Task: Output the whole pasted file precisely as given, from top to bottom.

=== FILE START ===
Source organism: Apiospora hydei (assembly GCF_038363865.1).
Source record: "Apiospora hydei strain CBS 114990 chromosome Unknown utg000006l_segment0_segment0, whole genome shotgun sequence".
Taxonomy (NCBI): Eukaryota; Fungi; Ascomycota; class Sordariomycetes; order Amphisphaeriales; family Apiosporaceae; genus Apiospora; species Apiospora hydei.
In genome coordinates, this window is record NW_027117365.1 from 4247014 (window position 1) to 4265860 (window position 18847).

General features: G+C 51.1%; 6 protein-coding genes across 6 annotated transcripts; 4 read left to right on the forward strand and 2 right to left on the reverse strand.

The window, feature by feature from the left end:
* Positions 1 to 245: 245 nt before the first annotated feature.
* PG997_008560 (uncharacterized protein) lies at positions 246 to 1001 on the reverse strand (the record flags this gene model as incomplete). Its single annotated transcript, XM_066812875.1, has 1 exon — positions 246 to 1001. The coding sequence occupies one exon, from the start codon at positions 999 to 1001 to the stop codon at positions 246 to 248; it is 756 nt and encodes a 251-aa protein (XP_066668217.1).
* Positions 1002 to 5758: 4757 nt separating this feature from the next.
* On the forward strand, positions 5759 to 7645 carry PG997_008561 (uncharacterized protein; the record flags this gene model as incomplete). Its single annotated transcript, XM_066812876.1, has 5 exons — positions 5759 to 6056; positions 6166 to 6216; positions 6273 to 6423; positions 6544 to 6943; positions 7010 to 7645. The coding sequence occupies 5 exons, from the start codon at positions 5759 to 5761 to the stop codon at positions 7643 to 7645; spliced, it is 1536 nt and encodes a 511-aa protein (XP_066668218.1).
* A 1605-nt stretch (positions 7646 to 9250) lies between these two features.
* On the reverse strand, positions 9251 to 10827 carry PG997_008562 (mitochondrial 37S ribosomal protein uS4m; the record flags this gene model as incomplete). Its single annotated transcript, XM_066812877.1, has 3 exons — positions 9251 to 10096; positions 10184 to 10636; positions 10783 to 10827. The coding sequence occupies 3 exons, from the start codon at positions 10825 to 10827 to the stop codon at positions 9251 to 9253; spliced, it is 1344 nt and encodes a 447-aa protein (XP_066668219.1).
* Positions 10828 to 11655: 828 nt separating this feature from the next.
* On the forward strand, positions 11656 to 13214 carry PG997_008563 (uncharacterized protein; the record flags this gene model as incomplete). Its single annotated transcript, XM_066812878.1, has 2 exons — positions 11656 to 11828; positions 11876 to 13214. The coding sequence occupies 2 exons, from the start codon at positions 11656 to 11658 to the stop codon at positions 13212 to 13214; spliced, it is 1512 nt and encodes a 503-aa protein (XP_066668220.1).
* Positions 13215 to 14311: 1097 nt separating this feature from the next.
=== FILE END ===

Source organism: Apiospora hydei (assembly GCF_038363865.1).
Source record: "Apiospora hydei strain CBS 114990 chromosome Unknown utg000006l_segment0_segment0, whole genome shotgun sequence".
Taxonomy (NCBI): Eukaryota; Fungi; Ascomycota; class Sordariomycetes; order Amphisphaeriales; family Apiosporaceae; genus Apiospora; species Apiospora hydei.
In genome coordinates, this window is record NW_027117365.1 from 4247014 (window position 1) to 4265860 (window position 18847).

General features: G+C 51.1%; 6 protein-coding genes across 6 annotated transcripts; 4 read left to right on the forward strand and 2 right to left on the reverse strand.

The window, feature by feature from the left end:
* Positions 1 to 245: 245 nt before the first annotated feature.
* PG997_008560 (uncharacterized protein) lies at positions 246 to 1001 on the reverse strand (the record flags this gene model as incomplete). Its single annotated transcript, XM_066812875.1, has 1 exon — positions 246 to 1001. The coding sequence occupies one exon, from the start codon at positions 999 to 1001 to the stop codon at positions 246 to 248; it is 756 nt and encodes a 251-aa protein (XP_066668217.1).
* Positions 1002 to 5758: 4757 nt separating this feature from the next.
* On the forward strand, positions 5759 to 7645 carry PG997_008561 (uncharacterized protein; the record flags this gene model as incomplete). Its single annotated transcript, XM_066812876.1, has 5 exons — positions 5759 to 6056; positions 6166 to 6216; positions 6273 to 6423; positions 6544 to 6943; positions 7010 to 7645. The coding sequence occupies 5 exons, from the start codon at positions 5759 to 5761 to the stop codon at positions 7643 to 7645; spliced, it is 1536 nt and encodes a 511-aa protein (XP_066668218.1).
* A 1605-nt stretch (positions 7646 to 9250) lies between these two features.
* On the reverse strand, positions 9251 to 10827 carry PG997_008562 (mitochondrial 37S ribosomal protein uS4m; the record flags this gene model as incomplete). Its single annotated transcript, XM_066812877.1, has 3 exons — positions 9251 to 10096; positions 10184 to 10636; positions 10783 to 10827. The coding sequence occupies 3 exons, from the start codon at positions 10825 to 10827 to the stop codon at positions 9251 to 9253; spliced, it is 1344 nt and encodes a 447-aa protein (XP_066668219.1).
* Positions 10828 to 11655: 828 nt separating this feature from the next.
* On the forward strand, positions 11656 to 13214 carry PG997_008563 (uncharacterized protein; the record flags this gene model as incomplete). Its single annotated transcript, XM_066812878.1, has 2 exons — positions 11656 to 11828; positions 11876 to 13214. The coding sequence occupies 2 exons, from the start codon at positions 11656 to 11658 to the stop codon at positions 13212 to 13214; spliced, it is 1512 nt and encodes a 503-aa protein (XP_066668220.1).
* Positions 13215 to 14311: 1097 nt separating this feature from the next.